Posts Tagged ‘judicial review’

Daily Little Law Links

November 11th, 2009
  • The sad case of Baby RB concluded yesterday when the father decided to agree with RB’s mother and the doctors that are providing care to the child that life support could be stopped.  The Times provides a summary.
  • Sharon Shoesmith, former head of Children’s Sevices at Haringay Council had a good day in court yesterday after the judge delayed ruling on her action for judicial review as a Freedom of Information request released documents that Ofsted had claimed did not exist. More details in The Times.
  • Secret Inquests were approved by a narrow majority in Parliament on Monday night. I was stunned, I thought this had gone away when it was removed from the Coroners and Justice Bill, but the Government seem to have sneaked it back in. The Independent has the story.  Why would it ever be necessary to investigate a civilian death in secret? If you are struggling with how to express your horror, I suggest a donation.  Mr Straw’s reasoning as reported by Hansard did not put my mind at ease.

Mr. Straw: This group of amendments concerns an extremely important issue. It relates to the question of whether an investigation into the cause of death can take place within the coroners system, and in compliance with article 2 of the European convention on human rights, in circumstances involving highly sensitive information, such as intercept material, which cannot be made public. It is only in a very small number of inquests—fewer than 2 per cent. of all inquests—that the coroner has to sit with a jury. Those are often the most controversial cases, where someone has died potentially at the hands of the state. Of that 2 per cent., there are only a tiny number where article 2 is engaged and there is sensitive material that should not be publicly disclosed. I should say right at the beginning that every effort is made by this Government—and will be by any Government and by law enforcement agencies—to push for the standard coronial system with a jury in this kind of case to ensure that, if humanly possible, it is a normal coroner’s inquest with a jury that holds the investigation. There was some suggestion with the de Menezes case that it would not be possible, because of the sensitive material, to hold such an inquest, but in the event it was, as ways round the problems were found.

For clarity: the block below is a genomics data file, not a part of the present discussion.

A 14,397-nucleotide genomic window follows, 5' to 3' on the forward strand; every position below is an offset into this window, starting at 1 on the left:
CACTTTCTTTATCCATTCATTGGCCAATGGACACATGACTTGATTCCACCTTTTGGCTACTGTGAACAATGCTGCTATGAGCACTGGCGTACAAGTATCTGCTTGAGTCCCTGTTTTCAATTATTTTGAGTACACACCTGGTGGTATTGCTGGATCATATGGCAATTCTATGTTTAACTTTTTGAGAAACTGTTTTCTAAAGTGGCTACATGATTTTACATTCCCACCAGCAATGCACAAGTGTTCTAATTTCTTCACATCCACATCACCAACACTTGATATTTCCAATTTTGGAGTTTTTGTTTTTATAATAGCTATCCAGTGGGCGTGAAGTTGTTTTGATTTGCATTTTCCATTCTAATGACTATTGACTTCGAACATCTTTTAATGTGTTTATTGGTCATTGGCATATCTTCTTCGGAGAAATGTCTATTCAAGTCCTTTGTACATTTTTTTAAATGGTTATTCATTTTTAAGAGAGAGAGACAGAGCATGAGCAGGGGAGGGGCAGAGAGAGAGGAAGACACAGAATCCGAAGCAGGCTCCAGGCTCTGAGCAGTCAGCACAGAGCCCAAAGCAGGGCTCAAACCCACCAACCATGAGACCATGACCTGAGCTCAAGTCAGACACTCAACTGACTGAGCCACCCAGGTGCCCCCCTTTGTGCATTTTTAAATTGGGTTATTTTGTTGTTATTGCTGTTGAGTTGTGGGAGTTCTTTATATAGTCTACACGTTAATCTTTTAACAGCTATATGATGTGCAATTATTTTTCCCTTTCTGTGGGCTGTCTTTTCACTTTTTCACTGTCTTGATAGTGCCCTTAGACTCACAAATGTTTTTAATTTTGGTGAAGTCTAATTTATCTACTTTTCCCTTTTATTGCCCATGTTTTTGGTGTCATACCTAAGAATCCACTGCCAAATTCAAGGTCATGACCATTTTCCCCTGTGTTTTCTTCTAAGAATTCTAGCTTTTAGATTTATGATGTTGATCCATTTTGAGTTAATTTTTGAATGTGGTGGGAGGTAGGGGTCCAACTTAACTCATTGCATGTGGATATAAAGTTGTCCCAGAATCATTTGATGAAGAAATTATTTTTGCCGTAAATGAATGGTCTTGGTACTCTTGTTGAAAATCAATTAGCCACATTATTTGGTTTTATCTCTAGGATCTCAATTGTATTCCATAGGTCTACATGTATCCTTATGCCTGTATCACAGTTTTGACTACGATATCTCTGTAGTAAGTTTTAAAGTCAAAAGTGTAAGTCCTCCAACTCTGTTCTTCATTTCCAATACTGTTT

-Taken from Hansard, emphasis mine.

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